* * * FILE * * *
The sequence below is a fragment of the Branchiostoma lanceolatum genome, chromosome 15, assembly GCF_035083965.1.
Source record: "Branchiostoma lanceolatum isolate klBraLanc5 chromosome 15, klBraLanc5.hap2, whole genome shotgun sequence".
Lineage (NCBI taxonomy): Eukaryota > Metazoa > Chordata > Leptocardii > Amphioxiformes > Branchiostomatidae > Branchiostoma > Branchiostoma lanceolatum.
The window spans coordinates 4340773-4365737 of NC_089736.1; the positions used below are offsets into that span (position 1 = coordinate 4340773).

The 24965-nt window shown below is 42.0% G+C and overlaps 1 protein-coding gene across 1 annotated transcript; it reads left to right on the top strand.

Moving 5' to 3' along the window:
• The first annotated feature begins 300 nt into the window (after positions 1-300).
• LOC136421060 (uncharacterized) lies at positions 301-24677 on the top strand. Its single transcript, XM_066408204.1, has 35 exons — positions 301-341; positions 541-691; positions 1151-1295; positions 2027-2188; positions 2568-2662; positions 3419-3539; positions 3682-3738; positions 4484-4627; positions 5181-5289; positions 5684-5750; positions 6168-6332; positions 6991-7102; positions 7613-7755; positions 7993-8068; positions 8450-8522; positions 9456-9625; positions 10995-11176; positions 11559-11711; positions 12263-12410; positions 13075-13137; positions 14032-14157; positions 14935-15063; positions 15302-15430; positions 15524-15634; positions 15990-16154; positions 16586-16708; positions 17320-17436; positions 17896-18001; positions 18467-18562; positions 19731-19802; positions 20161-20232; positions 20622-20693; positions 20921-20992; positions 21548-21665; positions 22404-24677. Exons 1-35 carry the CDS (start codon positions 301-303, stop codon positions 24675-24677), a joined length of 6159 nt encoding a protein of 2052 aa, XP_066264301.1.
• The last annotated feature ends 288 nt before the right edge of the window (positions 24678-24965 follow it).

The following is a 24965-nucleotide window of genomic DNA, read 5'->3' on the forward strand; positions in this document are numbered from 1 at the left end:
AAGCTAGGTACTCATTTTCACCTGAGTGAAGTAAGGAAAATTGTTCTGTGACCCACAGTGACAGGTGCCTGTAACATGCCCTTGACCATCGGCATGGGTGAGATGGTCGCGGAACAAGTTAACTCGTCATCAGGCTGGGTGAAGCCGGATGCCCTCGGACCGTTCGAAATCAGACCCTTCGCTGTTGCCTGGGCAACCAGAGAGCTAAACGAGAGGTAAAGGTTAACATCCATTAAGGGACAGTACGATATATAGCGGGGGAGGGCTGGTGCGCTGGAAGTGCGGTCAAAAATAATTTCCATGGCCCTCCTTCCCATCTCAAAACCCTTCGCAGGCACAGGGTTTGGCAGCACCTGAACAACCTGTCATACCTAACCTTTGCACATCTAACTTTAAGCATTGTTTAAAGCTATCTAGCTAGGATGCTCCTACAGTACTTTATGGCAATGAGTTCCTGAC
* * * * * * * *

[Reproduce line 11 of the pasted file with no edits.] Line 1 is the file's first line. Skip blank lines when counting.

AAGCTAGGTACTCATTTTCACCTGAGTGAAGTAAGGAAAATTGTTCTGTGACCCACAGTGACAGGTGCCTGTAACATGCCCTTGACCATCGGCATGGGTGAGATGGTCGCGGAACAAGTTAACTCGTCATCAGGCTGGGTGAAGCCGGATGCCCTCGGACCGTTCGAAATCAGACCCTTCGCTGTTGCCTGGGCAACCAGAGAGCTAAACGAGAGGTAAAGGTTAACATCCATTAAGGGACAGTACGATATATAGCGGGGGAGGGCTGGTGCGCTGGAAGTGCGGTCAAAAATAATTTCCATGGCCCTCCTTCCCATCTCAAAACCCTTCGCAGGCACAGGGTTTGGCAGCACCTGAACAACCTGTCATACCTAACCTTTGCACATCTAACTTTAAGCATTGTTTAAAGCTATCTAGCTAGGATGCTCCTACAGTACTTTATGGCAATGAGTTCCTGAC